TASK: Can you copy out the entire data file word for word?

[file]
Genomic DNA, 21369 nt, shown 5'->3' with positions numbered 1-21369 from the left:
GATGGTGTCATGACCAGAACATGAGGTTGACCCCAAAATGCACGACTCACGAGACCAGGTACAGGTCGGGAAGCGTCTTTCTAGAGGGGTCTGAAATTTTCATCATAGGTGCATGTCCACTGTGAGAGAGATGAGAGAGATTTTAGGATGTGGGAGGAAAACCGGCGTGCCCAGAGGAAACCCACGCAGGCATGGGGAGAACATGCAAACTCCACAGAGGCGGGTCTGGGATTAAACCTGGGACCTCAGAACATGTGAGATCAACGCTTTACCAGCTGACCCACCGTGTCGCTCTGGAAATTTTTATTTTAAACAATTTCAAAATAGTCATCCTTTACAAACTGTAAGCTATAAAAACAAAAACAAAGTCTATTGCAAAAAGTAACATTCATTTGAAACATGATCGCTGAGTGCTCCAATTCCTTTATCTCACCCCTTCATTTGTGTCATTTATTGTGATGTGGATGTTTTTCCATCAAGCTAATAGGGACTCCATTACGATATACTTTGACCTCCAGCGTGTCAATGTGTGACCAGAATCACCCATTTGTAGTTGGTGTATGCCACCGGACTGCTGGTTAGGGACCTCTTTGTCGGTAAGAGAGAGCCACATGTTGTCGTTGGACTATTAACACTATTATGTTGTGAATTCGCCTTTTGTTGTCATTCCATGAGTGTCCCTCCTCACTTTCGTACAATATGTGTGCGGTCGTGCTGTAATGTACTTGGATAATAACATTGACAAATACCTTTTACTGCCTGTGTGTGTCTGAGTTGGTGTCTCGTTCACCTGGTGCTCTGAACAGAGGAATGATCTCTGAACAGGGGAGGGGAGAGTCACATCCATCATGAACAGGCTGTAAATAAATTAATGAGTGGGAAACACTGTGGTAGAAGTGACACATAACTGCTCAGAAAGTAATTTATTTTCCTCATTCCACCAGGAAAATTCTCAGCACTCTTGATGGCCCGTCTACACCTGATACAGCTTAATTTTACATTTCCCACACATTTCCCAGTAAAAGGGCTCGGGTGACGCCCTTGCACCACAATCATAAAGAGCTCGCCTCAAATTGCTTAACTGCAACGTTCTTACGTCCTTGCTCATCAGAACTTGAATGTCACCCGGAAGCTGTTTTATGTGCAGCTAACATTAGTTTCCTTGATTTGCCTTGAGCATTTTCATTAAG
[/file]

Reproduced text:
Genomic DNA, 21369 nt, shown 5'->3' with positions numbered 1-21369 from the left:
GATGGTGTCATGACCAGAACATGAGGTTGACCCCAAAATGCACGACTCACGAGACCAGGTACAGGTCGGGAAGCGTCTTTCTAGAGGGGTCTGAAATTTTCATCATAGGTGCATGTCCACTGTGAGAGAGATGAGAGAGATTTTAGGATGTGGGAGGAAAACCGGCGTGCCCAGAGGAAACCCACGCAGGCATGGGGAGAACATGCAAACTCCACAGAGGCGGGTCTGGGATTAAACCTGGGACCTCAGAACATGTGAGATCAACGCTTTACCAGCTGACCCACCGTGTCGCTCTGGAAATTTTTATTTTAAACAATTTCAAAATAGTCATCCTTTACAAACTGTAAGCTATAAAAACAAAAACAAAGTCTATTGCAAAAAGTAACATTCATTTGAAACATGATCGCTGAGTGCTCCAATTCCTTTATCTCACCCCTTCATTTGTGTCATTTATTGTGATGTGGATGTTTTTCCATCAAGCTAATAGGGACTCCATTACGATATACTTTGACCTCCAGCGTGTCAATGTGTGACCAGAATCACCCATTTGTAGTTGGTGTATGCCACCGGACTGCTGGTTAGGGACCTCTTTGTCGGTAAGAGAGAGCCACATGTTGTCGTTGGACTATTAACACTATTATGTTGTGAATTCGCCTTTTGTTGTCATTCCATGAGTGTCCCTCCTCACTTTCGTACAATATGTGTGCGGTCGTGCTGTAATGTACTTGGATAATAACATTGACAAATACCTTTTACTGCCTGTGTGTGTCTGAGTTGGTGTCTCGTTCACCTGGTGCTCTGAACAGAGGAATGATCTCTGAACAGGGGAGGGGAGAGTCACATCCATCATGAACAGGCTGTAAATAAATTAATGAGTGGGAAACACTGTGGTAGAAGTGACACATAACTGCTCAGAAAGTAATTTATTTTCCTCATTCCACCAGGAAAATTCTCAGCACTCTTGATGGCCCGTCTACACCTGATACAGCTTAATTTTACATTTCCCACACATTTCCCAGTAAAAGGGCTCGGGTGACGCCCTTGCACCACAATCATAAAGAGCTCGCCTCAAATTGCTTAACTGCAACGTTCTTACGTCCTTGCTCATCAGAACTTGAATGTCACCCGGAAGCTGTTTTATGTGCAGCTAACATTAGTTTCCTTGATTTGCCTTGAGCATTTTCATTAAG